Bhagat Singh, who is perhaps the greatest revolutionary India has known and loved, was just 23 when he was martyred in 1931. Today is the 110th birth anniversary of this charismatic revolutionary, and tributes and remembrances of the same have been pouring in on social media from leaders, spokespersons and commoners alike. Prime Minister Narendra Modi tweeted this morning, “I bow to the brave Shaheed Bhagat Singh on his Jayanti. His greatness and exemplary courage inspires generations of Indians.”
Not only did Singh inspire hundreds of youth in his time to embrace the cause of India’s independence with abandon, but the clarity of his thought in his short life remains stunning and illuminating to this day. At a time when the early yearnings of freedom from the yolk of British were buttressed with religion and religious identity, Bhagat Singh showed that religion was not necessary for nationalism. He observed the divisiveness of religion around him in early twentieth century British India and the hurt it inflicted to the unity and identity of Indians: “Man should receive more attention than the beasts and yet, in India, people break their heads in the name of ‘sacred beasts'”. Singh strongly stood for critical thinking and constant change over blind hero worship, which he believed could only be the pathway to regressive politics and corruption.
Historian S Irfan Habib, in this relevant piece, notes Bhagat Singh’s indictment of press and views on nationalism in his insightful newspaper writing in the months preceding his arrest in 1928. He had written: “the real duty of the newspapers is to educate, to cleanse the minds of people, to save them from narrow sectarian divisiveness, and to eradicate communal feelings to promote the idea of common nationalism. Instead, their main objective seems to be spreading ignorance, preaching and propagating sectarianism and chauvinism, communalising people’s minds leading to the destruction of our composite culture and shared heritage”.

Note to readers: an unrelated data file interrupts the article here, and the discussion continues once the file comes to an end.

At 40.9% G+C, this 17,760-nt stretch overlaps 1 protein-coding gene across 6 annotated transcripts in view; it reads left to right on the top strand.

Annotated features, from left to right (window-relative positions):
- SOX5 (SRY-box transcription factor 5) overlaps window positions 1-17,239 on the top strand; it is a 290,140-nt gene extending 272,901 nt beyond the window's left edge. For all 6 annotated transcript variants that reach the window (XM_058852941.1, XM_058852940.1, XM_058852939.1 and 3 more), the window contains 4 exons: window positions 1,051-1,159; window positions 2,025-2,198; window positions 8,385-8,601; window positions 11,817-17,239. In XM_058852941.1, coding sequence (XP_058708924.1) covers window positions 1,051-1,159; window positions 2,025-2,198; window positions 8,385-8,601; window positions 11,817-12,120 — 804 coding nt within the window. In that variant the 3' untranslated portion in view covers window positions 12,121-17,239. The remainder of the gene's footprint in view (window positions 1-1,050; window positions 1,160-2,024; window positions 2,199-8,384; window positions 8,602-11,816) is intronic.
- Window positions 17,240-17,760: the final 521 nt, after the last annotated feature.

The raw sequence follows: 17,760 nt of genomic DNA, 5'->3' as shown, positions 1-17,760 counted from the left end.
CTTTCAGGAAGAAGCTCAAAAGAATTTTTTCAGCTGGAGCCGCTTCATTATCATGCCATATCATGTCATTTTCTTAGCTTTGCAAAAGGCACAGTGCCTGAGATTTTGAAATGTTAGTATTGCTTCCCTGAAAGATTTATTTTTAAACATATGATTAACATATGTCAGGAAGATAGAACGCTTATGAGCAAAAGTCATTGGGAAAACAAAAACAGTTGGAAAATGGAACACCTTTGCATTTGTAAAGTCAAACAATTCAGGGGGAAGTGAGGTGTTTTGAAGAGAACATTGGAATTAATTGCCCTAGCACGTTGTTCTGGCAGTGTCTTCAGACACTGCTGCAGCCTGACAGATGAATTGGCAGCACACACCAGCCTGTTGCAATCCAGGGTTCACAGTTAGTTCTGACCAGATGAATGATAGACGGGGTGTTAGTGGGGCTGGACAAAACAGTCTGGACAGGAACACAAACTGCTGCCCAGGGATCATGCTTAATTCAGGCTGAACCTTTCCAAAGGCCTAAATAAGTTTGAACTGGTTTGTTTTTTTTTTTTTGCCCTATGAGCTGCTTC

“Go and oppose the prevailing faith, you go and criticise a hero, who is generally believed to be above criticism because he is thought to be infallible, the strength of your argument shall force the multitude to decry you … This is due to mental stagnation,” said the revolutionary who believed in independent thinking, questioning, and personal agency towards the cause of nation. At the time, this was perhaps mainly in response to those who questioned the difference of his methods and ideology vis-a-vis those of Mahatma Gandhi. However, it is not hard to notice that Bhagat Singh’s India, albeit not undivided, could still benefit a great deal from a close reading of his humanism and his nationalism.